Acer is looking to reduce its reliance on Windows products in the coming years, instead shifting some of their focus to Android devices as well as Chromebooks. Chairman J.T. Wong said that the company is trying to grow their non-Windows business "as quickly as possible" in response to a slump in traditional PC sales.

In a conference call with investors, Wong said Acer is expecting 10-12 percent of their revenue this year to come from Android devices and Chromebooks, the latter of which currently makes up three percent of Acer's overall shipments. They're hoping that revenues from these platforms will rise to 30% by next year, in an effort to turn the company's fortunes around after posting an $11.4 million net loss for Q2 2013.

On Windows, Wong said that Microsoft needs to "reestablish or reinforce confidence among PC users", as people are holding off on purchasing decisions, or looking elsewhere. A combination of new Haswell chips from Intel, which improve the viability of portable and hybrid Windows 8 machines, as well as Windows 8.1, which addresses many of the public's concerns surrounding the OS, will hopefully make future Windows machines a more attractive option.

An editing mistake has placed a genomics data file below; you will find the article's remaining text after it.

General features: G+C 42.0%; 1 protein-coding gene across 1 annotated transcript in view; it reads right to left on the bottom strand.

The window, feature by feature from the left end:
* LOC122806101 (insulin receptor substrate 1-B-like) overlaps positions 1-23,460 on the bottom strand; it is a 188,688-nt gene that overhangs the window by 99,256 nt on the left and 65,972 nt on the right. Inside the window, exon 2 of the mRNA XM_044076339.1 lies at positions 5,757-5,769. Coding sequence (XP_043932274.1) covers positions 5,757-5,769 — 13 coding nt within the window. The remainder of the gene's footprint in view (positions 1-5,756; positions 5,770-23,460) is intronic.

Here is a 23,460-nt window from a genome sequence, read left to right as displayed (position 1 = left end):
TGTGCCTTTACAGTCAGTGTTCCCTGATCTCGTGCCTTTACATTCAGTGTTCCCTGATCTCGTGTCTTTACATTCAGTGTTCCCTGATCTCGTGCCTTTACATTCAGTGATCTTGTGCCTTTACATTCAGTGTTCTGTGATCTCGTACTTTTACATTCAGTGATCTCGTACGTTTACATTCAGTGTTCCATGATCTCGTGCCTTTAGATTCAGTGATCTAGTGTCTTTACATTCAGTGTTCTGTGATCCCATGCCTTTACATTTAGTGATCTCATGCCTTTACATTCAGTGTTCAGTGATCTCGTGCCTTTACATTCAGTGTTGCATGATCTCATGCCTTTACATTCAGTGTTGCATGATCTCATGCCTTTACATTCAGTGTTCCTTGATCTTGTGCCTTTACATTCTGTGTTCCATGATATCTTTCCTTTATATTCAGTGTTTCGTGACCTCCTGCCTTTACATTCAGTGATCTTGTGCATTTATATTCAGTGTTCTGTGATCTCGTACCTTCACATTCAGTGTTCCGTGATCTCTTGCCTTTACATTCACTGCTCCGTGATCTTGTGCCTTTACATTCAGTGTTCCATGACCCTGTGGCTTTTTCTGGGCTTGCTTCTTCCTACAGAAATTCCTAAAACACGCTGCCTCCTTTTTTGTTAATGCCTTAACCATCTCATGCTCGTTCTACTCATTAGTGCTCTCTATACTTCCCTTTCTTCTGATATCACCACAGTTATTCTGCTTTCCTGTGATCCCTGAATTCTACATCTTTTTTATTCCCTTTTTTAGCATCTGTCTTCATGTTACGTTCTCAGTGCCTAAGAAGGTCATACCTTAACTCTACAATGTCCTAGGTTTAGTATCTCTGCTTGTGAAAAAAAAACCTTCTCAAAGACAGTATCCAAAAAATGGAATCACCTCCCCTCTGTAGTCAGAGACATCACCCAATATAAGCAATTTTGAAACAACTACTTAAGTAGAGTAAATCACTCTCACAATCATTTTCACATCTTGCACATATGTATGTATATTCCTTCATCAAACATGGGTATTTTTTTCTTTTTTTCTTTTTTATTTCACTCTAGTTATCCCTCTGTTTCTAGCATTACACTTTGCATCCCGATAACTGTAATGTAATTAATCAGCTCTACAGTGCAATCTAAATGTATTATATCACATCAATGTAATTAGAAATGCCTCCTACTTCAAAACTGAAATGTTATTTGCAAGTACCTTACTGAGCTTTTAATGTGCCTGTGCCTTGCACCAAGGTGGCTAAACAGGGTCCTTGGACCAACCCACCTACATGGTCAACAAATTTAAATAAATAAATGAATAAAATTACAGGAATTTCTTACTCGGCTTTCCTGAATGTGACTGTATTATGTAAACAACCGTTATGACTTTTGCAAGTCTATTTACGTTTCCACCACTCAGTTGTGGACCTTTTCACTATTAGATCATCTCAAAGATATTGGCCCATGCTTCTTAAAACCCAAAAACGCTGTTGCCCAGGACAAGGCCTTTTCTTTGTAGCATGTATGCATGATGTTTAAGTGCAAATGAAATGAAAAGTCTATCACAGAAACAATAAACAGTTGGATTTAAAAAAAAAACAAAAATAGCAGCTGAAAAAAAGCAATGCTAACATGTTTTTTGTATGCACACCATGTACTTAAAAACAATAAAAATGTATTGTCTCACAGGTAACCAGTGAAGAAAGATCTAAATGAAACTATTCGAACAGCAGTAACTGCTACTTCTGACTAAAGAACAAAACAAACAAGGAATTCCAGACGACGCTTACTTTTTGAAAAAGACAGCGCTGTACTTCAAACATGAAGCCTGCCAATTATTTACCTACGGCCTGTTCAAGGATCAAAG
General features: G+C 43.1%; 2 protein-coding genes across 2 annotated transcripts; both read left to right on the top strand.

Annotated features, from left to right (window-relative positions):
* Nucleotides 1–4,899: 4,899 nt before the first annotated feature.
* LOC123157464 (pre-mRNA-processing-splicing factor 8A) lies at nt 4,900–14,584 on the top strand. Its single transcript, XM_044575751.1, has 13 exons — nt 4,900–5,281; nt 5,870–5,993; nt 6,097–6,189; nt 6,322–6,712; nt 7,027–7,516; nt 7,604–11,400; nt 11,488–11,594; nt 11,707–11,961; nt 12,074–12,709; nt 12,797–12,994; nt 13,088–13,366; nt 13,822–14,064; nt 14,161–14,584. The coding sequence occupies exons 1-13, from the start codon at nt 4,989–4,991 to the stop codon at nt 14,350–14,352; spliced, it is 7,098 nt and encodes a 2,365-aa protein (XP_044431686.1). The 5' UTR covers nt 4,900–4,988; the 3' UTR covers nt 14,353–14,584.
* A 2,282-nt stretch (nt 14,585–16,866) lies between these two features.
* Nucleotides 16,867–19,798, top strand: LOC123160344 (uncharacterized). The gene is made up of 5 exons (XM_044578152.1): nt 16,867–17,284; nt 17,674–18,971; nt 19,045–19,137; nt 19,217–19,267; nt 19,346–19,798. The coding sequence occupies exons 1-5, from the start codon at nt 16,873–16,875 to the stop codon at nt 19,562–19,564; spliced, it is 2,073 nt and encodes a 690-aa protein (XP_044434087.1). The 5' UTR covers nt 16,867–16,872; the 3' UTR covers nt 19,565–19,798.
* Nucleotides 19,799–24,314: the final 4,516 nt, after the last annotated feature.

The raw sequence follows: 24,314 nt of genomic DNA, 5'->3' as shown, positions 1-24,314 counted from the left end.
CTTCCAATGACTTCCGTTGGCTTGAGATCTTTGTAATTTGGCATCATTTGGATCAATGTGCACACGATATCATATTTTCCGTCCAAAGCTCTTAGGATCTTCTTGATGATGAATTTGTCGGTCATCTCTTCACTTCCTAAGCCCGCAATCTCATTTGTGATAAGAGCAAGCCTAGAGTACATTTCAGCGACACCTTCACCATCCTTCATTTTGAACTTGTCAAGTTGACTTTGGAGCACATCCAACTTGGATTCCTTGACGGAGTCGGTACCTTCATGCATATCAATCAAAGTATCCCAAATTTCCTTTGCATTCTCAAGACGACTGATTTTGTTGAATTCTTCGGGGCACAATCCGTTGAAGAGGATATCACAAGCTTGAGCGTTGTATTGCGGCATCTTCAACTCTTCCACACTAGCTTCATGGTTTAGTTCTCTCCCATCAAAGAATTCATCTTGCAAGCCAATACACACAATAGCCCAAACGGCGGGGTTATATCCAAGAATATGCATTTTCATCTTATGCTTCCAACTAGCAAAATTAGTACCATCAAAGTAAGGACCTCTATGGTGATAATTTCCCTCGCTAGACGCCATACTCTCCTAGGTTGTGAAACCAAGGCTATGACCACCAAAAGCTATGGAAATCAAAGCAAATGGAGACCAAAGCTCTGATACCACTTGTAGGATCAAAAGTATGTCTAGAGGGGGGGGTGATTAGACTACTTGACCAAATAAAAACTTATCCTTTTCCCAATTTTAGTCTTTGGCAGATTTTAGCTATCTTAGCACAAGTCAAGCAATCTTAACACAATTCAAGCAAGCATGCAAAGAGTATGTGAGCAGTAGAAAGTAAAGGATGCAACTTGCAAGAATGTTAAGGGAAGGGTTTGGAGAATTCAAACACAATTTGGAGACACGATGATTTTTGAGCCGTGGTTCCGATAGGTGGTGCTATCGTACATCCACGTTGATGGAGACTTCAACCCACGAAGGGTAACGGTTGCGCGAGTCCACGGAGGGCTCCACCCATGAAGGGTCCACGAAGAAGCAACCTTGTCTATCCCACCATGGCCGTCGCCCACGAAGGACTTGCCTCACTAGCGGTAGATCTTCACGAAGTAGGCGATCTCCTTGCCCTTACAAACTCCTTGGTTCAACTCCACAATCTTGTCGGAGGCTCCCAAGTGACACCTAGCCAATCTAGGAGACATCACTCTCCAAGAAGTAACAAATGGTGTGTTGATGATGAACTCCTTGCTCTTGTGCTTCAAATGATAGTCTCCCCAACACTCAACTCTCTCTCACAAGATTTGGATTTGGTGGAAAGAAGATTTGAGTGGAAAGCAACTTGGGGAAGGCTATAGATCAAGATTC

Acer has never been afraid of experimenting with new platforms and form factors. The company was first to bring an 8-inch Windows 8 tablet to market with the Iconia Tab W3-810, they also have $200 Chromebooks on the market, and a range of Android tablets in various sizes and price points. They also rely on sales of their Windows laptops and Ultrabooks, such as the Aspire S7 series, which have been well received by reviewers as well as users.

With an already jam-packed Android tablet market it will be interesting to see what Acer produces in an effort to catch the eyes, and wallets, of consumers. If Acer wants to do well in this area they'll need more than just a few medicore tablet offerings on store shelves.